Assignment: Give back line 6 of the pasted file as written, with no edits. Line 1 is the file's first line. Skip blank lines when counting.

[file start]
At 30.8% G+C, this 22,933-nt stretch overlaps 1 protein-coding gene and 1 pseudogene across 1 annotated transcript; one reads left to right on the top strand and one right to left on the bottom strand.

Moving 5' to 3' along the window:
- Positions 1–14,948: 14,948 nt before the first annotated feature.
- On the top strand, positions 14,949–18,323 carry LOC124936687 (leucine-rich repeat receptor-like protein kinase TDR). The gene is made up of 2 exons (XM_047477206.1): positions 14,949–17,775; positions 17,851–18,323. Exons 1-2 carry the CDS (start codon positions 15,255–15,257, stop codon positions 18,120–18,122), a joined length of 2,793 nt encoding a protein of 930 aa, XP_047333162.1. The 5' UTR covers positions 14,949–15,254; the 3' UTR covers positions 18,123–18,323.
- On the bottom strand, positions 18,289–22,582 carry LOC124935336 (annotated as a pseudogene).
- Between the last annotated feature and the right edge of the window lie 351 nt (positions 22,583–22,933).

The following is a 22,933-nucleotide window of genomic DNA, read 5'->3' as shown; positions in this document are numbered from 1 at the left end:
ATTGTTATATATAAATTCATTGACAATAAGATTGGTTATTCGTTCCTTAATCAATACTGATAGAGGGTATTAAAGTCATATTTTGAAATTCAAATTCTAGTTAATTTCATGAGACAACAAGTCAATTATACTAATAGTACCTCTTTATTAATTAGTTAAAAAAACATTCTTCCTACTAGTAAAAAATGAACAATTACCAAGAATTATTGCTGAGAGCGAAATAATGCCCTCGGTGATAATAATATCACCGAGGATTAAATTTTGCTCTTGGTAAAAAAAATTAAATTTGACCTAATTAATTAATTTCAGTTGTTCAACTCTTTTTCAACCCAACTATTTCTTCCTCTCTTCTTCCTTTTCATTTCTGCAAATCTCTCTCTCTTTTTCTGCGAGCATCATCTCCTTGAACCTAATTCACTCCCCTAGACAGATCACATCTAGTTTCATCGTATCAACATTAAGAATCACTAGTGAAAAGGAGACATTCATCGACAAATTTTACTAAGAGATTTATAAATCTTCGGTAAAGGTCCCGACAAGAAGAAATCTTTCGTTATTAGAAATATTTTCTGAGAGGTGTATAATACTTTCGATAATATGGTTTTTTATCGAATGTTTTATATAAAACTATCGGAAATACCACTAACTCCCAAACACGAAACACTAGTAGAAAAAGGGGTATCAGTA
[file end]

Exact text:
- Between the last annotated feature and the right edge of the window lie 351 nt (positions 22,583–22,933).